Weed It & Reap goes dormant with this, our final article for the 2012 growing season. For the past 24 weeks, we've introduced a variety of people enriched by planting, nurturing, and harvesting. To read their stories and see their gardens, go to toledoblade.com and in the search box, type Weed It & Reap. — Tahree Lane
Name: Catherine Gruenwald, retired registered nurse, living in Maumee.
Garden specs: The back yard is 6,900 square feet.
When did you start gardening? I was 21, newly married, and living in a small, country home. I made a little vegetable garden along the side of the fence. At every house I've had since then, I've increased the size and variety of the garden.
What do you grow? When I moved here four years ago, I wanted all-season beauty and minimal work. I planted many conifers (Mother Nature's sculptures): weeping Norway spruce, emerald arborvitae, weeping white pine, blue star junipers, and pumila spruce, to name a few. A weeping Japanese maple, river birches, and a pink kousa dogwood. For texture and color, I have six types of coral bells, hostas, and creeping phlox. Geraniums and potted annuals provide spots of color.
Hardscape is a major feature. I had three truckloads of local rocks and boulders delivered and moved to different areas, some of which are mounded and landscaped. They provide beautiful views from the house and the stone patio. One side of the yard is defined by a tall, curved pergola that's tiered at two heights: even that was designed to be a sculpture. I enjoy looking at the boulders and pergola as much as I do the "living" garden.
Favorite plant: Five different kinds of grasses that sway with the wind and create rustling sounds. In winter, they dry and bleach out, providing interesting contrast against the snow.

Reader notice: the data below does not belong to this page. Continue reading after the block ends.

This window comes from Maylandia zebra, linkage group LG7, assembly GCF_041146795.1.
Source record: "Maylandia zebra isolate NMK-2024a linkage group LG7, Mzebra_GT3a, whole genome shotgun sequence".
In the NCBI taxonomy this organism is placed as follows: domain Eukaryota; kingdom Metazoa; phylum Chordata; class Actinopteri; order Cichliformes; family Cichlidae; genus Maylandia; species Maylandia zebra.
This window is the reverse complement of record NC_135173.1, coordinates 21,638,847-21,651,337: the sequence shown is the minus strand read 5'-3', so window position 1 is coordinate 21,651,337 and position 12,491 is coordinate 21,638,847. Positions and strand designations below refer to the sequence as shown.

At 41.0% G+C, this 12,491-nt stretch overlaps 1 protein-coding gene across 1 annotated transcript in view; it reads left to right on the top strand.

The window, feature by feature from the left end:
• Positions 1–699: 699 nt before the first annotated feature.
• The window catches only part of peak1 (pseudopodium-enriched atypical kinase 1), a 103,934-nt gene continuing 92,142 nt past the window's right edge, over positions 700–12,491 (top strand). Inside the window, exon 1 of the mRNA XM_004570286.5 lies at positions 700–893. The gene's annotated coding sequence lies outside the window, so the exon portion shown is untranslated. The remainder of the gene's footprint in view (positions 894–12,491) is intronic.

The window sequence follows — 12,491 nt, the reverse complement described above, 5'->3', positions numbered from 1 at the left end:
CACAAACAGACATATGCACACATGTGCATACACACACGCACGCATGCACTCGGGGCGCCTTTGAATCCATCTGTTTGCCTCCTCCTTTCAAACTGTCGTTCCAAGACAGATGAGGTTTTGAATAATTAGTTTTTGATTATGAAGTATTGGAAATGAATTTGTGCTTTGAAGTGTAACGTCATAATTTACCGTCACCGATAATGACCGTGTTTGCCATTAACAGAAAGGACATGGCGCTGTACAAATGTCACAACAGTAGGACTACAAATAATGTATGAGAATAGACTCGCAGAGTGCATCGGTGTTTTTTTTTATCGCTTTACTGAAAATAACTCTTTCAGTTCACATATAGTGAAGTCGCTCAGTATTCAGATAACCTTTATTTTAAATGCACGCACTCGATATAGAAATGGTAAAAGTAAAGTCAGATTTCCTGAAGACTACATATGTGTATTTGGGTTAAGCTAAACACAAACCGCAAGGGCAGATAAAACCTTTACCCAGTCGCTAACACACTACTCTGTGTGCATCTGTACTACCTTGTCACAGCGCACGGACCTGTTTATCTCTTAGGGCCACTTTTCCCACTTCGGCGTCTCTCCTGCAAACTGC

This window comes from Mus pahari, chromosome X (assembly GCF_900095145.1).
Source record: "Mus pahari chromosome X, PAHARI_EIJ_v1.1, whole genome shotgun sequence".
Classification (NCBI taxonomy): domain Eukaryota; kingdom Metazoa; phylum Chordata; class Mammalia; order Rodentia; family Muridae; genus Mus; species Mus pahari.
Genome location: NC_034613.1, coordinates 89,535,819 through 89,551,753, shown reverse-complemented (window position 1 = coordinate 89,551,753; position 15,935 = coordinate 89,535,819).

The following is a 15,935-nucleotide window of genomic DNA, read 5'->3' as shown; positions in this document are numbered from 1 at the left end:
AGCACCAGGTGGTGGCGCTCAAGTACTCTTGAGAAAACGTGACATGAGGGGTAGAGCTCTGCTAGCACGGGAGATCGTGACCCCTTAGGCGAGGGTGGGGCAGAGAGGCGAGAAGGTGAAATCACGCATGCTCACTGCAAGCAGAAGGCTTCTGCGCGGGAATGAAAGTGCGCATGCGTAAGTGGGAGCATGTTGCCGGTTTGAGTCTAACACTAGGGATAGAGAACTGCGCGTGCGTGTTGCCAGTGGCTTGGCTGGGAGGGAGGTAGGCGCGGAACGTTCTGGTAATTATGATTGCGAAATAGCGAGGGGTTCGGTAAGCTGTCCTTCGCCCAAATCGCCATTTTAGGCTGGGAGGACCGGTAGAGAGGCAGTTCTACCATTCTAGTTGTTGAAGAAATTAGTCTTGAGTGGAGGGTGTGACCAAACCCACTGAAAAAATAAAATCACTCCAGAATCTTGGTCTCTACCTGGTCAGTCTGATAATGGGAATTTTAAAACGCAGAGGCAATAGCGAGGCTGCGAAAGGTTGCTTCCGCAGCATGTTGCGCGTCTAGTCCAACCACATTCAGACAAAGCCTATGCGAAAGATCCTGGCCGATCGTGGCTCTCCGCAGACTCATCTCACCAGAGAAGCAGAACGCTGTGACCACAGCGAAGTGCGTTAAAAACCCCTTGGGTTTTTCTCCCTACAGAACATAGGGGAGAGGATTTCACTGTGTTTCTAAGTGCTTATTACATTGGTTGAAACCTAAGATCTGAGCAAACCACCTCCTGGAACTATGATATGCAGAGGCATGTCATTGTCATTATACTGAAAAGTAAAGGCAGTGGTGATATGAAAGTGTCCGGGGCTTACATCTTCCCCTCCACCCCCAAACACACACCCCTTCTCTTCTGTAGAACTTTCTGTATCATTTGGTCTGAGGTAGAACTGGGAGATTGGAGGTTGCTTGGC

Give us a gardening tip: Keep it simple and low maintenance: you'll spend less time working and more time enjoying the surrounding views.
Hours spent gardening per week: Eight hours, maybe less, mostly mowing the grass and tending to the borders.
Annual expense: I invested a small fortune initially. I chose trees, bushes, and perennials that were not only beautiful but were deer- and disease-resistant. Now I spend about $100 a year for annuals in the back and pots at the front entrance.
Challenges: Chipmunks. And sometimes the wind is so strong that it's difficult to work outside.
I'm proud of: Maintaining the yard work by myself.
What I've learned: To think outside the box. Just because the backyard is a rectangle or square doesn't mean the gardens have to follow that pattern. And adding outdoor lighting gives the gardens a romantic feel at night. To see my vision realized, I worked with experienced, talented landscapers and designers whose skills and artistic ideas I trusted.